Huffing, the Minotaur readied for another charge at the boy as he reached another object tucked away on his person and raised it up to meet the incoming threat. With the sound of caged thunder, a piece of metal left the opening of the weapon with a burst of smoke. The Minotaur’s right eye burst open on contact as it crossed the distance between them. It roared in agony, bloody fingers coming up to cradle the wound as it dropped to its knees, its charge halted for the moment.
The boy rushed in. Deprived of his fangs, he used his claws. Shoving his hand into the furrow he carved into the thick hide of the Minotaur, widening the wound to where it’s very life cascaded over him, he grasped something deep within the monster. Then he pulled, mouth gaping wide as a scream forced itself out with the blood-soaked arm to reveal the Minotaur’s magic stone within his clinched fingers as its body turned into dust.
Haggard, heavy breaths left his mouth like that of a ragged beast. His body remained tensed, ready to spring into action as his eyes scanned the room for anymore signs of danger. Then they settled onto her.
The moment those red eyes peered at Ais, a shiver crawled up her spine. Her mind flickered as his figure turned into something that she couldn’t register, something so alien that the whisper of an inhuman threat came to mind. She brandished her blade on instinct; shifting one foot back and lining herself up so that she could easily kick off the ground and launch herself into a thrust.
The whisper faded when she blinked, only to see the figure was a boy again, staring at her in confusion. He looked down at the weapon in her hand, pointed at him, and then to his blood-drenched arm and the magic stone in it. Horror painted his face in that instant as he took a few steps back, only for his foot to brush the discarded weapon and tripped him onto the ground.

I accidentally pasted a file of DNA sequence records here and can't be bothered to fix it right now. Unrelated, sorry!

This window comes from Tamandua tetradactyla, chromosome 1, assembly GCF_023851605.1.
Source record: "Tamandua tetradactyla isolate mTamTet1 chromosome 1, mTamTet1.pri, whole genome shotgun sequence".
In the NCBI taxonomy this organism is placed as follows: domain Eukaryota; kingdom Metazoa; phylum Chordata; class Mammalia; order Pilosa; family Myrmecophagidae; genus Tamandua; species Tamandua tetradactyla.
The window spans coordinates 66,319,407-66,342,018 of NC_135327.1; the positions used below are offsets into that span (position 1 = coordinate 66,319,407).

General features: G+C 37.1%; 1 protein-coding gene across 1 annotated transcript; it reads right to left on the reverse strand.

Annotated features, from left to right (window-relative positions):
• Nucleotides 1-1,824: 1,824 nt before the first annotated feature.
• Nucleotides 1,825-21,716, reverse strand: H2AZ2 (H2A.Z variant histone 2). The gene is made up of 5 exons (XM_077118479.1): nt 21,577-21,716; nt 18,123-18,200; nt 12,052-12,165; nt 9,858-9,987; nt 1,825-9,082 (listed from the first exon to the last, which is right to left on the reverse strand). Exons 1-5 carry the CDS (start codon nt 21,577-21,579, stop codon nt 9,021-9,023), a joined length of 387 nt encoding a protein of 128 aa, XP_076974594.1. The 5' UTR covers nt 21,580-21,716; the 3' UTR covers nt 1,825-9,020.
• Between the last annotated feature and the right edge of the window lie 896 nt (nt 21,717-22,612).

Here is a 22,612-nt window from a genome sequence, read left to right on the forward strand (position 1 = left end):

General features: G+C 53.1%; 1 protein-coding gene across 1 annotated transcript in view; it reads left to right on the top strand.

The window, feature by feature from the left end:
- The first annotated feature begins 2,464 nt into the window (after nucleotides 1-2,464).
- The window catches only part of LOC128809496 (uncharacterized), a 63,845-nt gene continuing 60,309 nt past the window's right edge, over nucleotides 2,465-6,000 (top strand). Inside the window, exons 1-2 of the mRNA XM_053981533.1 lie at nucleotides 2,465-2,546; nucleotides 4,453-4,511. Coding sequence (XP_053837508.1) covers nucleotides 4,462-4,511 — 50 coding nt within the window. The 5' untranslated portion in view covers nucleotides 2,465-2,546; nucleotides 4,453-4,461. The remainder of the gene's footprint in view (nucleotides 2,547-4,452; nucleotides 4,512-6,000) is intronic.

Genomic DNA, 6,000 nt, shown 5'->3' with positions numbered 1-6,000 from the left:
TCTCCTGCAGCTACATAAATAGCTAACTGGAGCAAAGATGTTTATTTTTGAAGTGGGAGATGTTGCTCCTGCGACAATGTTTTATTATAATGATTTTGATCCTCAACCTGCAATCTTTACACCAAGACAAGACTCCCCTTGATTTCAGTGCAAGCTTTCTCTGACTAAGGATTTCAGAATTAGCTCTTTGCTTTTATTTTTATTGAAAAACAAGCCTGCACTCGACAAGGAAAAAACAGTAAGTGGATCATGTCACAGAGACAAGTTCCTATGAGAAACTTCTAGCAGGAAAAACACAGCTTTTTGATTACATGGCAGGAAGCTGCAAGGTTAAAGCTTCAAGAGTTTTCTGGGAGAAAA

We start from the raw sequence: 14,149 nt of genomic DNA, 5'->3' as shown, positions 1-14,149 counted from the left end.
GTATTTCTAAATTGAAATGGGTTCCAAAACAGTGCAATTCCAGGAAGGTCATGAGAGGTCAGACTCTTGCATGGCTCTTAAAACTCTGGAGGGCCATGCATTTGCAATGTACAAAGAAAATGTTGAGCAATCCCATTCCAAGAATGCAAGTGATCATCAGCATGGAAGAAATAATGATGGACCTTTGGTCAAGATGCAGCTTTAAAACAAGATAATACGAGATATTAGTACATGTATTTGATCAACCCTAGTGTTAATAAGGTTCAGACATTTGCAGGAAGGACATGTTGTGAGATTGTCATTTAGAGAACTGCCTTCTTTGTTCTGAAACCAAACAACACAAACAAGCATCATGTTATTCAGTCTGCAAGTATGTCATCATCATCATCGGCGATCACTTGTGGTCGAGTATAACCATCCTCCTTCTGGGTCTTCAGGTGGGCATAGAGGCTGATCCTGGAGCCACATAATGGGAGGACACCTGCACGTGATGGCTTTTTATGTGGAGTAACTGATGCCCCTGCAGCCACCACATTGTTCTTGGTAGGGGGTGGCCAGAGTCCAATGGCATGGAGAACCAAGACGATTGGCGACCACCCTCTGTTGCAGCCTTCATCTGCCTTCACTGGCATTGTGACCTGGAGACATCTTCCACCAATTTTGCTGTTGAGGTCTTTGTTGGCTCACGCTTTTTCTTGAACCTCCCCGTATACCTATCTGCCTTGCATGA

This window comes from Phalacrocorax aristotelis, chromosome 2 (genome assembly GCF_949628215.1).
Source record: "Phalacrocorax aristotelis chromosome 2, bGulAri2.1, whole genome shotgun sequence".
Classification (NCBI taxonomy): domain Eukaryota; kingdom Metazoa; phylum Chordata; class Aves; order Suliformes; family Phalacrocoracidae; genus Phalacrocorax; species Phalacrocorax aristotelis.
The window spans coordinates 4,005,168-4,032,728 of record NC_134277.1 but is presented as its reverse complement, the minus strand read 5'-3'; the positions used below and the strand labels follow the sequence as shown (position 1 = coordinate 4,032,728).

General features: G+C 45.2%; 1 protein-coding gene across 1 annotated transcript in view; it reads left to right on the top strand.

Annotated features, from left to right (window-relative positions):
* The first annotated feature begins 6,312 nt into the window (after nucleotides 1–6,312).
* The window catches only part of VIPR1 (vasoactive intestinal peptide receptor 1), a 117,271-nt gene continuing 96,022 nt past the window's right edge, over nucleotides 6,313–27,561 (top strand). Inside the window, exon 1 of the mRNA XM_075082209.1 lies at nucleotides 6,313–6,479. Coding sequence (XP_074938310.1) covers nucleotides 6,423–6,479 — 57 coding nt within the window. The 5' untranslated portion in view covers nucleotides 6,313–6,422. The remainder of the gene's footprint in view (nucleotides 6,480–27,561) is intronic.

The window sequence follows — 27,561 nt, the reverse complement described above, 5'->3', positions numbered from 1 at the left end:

The sight of disarmed her entirely. Ais let loose a breath she didn’t know she had been holding as the ominous feeling that riled her on an instinctive level vanished. She lowered her sword and opened her mouth to ask if he was alright, but the words didn’t come out before he snatched his weapon up and ran towards the floor exit.
There was a knot of guilt in her chest at scaring him off. She didn’t mean to react like that. Whatever that abnormal scent clinging to him was must’ve done something to her. No matter how hard she tried, she couldn’t properly place it. In fact, just thinking about it too much made her head ache.
Ais shook her head once and then brushed it off. She had to make sure that no other Minotaurs were left. That abnormal scent and an apology could come later on.
Chapter 5: The Cleric Beast
Bell had found the unlit Molotovs easily enough by scavenging off corpses. He wasn’t proud of it, but the dead didn’t need them and he did want to get things over with as quickly as possible. But oil was somewhat scarcer and eventually he decided to take his chances against the Beast with what he had.
He quickly learned that was a mistake as he suffered his second death at the hands of a monster bigger than him. Though in this case it was due to him underestimating just how fast the misshapen creature while trying to ignite the Molotov’s rag. The moment his eyes left the creature, glancing down at the rag hanging out of the bottle, the Beast leapt towards him rather than lumber like he expected for something that looked so top-heavy.
It managed to cross the distance fast enough that he was almost caught underfoot. He’d wager that it was only because of channeling blood echoes that he managed to spot it in time not to be utterly crushed. However, the earth-shaking impact knocked him onto his back, shattering the bottle as it fell from his hand, and the Beast brought down its mighty fist to give him his first unglamorous death by caving his head in.
Fortunately, through some trick he didn’t understand, upon his death Bell seemed to return to a moment before the engagement began. It was as thought the minutes were erased entirely or something like that. So the Beast was always waiting on the bridge for the next encounter, a second chance for him to succeed or fail.